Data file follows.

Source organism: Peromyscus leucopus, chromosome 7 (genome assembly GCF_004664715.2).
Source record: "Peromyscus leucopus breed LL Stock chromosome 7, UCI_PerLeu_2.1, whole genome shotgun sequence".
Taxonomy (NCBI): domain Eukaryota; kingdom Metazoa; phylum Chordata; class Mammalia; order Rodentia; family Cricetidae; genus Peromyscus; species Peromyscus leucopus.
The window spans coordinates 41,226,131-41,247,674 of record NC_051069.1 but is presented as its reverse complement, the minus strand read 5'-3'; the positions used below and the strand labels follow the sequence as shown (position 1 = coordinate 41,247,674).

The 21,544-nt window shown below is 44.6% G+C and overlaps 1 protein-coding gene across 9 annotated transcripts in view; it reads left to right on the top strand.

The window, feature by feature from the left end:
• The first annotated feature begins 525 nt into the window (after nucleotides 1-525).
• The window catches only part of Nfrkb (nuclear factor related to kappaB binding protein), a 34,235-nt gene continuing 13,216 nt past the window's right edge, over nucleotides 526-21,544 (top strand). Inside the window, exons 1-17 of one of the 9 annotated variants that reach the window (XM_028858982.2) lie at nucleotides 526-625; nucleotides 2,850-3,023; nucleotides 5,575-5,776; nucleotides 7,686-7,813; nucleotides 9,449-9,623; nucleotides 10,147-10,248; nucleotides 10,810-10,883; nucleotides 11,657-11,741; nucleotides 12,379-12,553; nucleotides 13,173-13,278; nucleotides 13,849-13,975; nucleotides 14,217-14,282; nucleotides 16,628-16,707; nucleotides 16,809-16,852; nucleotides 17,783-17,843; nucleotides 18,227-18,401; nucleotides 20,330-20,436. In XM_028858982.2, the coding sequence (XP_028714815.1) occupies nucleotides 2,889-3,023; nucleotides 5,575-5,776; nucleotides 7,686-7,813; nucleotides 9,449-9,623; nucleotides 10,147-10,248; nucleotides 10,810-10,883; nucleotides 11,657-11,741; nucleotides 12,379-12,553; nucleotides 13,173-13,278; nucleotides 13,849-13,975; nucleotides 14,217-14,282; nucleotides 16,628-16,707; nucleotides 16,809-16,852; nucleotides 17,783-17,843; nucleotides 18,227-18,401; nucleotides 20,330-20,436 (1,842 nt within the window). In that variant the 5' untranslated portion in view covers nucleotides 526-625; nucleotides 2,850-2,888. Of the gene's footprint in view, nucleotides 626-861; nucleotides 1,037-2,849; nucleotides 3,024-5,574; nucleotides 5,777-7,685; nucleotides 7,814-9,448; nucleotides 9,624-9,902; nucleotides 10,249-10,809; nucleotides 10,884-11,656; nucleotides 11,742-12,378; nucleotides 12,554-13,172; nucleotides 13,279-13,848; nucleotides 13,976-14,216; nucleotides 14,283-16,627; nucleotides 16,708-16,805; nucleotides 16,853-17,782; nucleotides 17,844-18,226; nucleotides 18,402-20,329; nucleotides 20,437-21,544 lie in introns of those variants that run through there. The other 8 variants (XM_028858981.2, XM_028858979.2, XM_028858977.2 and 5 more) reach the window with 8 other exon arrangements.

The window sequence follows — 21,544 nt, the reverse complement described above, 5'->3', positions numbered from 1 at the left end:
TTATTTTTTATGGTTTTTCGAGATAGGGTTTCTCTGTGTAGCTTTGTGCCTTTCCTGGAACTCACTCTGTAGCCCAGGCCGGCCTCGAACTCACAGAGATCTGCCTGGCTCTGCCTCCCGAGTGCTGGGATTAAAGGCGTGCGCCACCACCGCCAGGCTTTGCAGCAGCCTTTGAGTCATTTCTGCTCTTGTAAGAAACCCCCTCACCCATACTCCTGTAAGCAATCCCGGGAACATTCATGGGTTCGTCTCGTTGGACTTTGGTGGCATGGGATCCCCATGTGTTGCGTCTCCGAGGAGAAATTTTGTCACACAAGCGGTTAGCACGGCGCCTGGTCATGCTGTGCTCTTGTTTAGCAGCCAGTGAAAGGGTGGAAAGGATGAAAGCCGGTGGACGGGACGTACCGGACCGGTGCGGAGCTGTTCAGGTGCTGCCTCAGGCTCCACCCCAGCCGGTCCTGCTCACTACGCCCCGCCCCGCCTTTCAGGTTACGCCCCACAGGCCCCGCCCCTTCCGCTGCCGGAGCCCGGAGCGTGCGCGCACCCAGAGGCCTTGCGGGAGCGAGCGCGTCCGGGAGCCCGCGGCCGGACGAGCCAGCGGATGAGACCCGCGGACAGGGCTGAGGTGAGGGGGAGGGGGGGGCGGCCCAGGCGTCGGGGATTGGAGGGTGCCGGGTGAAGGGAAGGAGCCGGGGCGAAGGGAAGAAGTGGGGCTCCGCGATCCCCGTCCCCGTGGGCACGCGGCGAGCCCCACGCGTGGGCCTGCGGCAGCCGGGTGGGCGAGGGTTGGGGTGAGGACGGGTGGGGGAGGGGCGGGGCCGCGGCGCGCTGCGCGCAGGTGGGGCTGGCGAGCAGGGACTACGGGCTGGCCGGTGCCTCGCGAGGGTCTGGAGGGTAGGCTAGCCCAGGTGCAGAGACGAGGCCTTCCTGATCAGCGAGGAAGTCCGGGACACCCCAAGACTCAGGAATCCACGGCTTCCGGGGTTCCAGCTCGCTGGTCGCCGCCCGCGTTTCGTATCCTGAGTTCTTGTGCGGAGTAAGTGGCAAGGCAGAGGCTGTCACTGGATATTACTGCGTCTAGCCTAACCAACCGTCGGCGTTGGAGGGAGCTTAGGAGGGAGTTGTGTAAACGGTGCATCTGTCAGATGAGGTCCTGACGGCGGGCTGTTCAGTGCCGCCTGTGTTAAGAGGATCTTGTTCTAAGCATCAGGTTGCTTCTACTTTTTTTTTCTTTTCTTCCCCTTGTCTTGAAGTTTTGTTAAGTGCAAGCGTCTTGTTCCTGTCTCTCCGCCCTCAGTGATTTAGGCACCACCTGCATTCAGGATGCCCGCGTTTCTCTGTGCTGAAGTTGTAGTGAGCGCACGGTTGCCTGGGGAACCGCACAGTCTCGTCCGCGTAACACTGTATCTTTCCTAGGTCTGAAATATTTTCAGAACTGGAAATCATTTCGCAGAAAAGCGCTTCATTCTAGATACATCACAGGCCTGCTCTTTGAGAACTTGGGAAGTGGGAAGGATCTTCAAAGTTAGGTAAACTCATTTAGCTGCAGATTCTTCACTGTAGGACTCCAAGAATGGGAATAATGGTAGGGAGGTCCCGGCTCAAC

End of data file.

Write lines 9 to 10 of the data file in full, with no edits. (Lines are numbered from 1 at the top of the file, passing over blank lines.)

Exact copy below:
The window sequence follows — 21,544 nt, the reverse complement described above, 5'->3', positions numbered from 1 at the left end:
TTATTTTTTATGGTTTTTCGAGATAGGGTTTCTCTGTGTAGCTTTGTGCCTTTCCTGGAACTCACTCTGTAGCCCAGGCCGGCCTCGAACTCACAGAGATCTGCCTGGCTCTGCCTCCCGAGTGCTGGGATTAAAGGCGTGCGCCACCACCGCCAGGCTTTGCAGCAGCCTTTGAGTCATTTCTGCTCTTGTAAGAAACCCCCTCACCCATACTCCTGTAAGCAATCCCGGGAACATTCATGGGTTCGTCTCGTTGGACTTTGGTGGCATGGGATCCCCATGTGTTGCGTCTCCGAGGAGAAATTTTGTCACACAAGCGGTTAGCACGGCGCCTGGTCATGCTGTGCTCTTGTTTAGCAGCCAGTGAAAGGGTGGAAAGGATGAAAGCCGGTGGACGGGACGTACCGGACCGGTGCGGAGCTGTTCAGGTGCTGCCTCAGGCTCCACCCCAGCCGGTCCTGCTCACTACGCCCCGCCCCGCCTTTCAGGTTACGCCCCACAGGCCCCGCCCCTTCCGCTGCCGGAGCCCGGAGCGTGCGCGCACCCAGAGGCCTTGCGGGAGCGAGCGCGTCCGGGAGCCCGCGGCCGGACGAGCCAGCGGATGAGACCCGCGGACAGGGCTGAGGTGAGGGGGAGGGGGGGGCGGCCCAGGCGTCGGGGATTGGAGGGTGCCGGGTGAAGGGAAGGAGCCGGGGCGAAGGGAAGAAGTGGGGCTCCGCGATCCCCGTCCCCGTGGGCACGCGGCGAGCCCCACGCGTGGGCCTGCGGCAGCCGGGTGGGCGAGGGTTGGGGTGAGGACGGGTGGGGGAGGGGCGGGGCCGCGGCGCGCTGCGCGCAGGTGGGGCTGGCGAGCAGGGACTACGGGCTGGCCGGTGCCTCGCGAGGGTCTGGAGGGTAGGCTAGCCCAGGTGCAGAGACGAGGCCTTCCTGATCAGCGAGGAAGTCCGGGACACCCCAAGACTCAGGAATCCACGGCTTCCGGGGTTCCAGCTCGCTGGTCGCCGCCCGCGTTTCGTATCCTGAGTTCTTGTGCGGAGTAAGTGGCAAGGCAGAGGCTGTCACTGGATATTACTGCGTCTAGCCTAACCAACCGTCGGCGTTGGAGGGAGCTTAGGAGGGAGTTGTGTAAACGGTGCATCTGTCAGATGAGGTCCTGACGGCGGGCTGTTCAGTGCCGCCTGTGTTAAGAGGATCTTGTTCTAAGCATCAGGTTGCTTCTACTTTTTTTTTCTTTTCTTCCCCTTGTCTTGAAGTTTTGTTAAGTGCAAGCGTCTTGTTCCTGTCTCTCCGCCCTCAGTGATTTAGGCACCACCTGCATTCAGGATGCCCGCGTTTCTCTGTGCTGAAGTTGTAGTGAGCGCACGGTTGCCTGGGGAACCGCACAGTCTCGTCCGCGTAACACTGTATCTTTCCTAGGTCTGAAATATTTTCAGAACTGGAAATCATTTCGCAGAAAAGCGCTTCATTCTAGATACATCACAGGCCTGCTCTTTGAGAACTTGGGAAGTGGGAAGGATCTTCAAAGTTAGGTAAACTCATTTAGCTGCAGATTCTTCACTGTAGGACTCCAAGAATGGGAATAATGGTAGGGAGGTCCCGGCTCAAC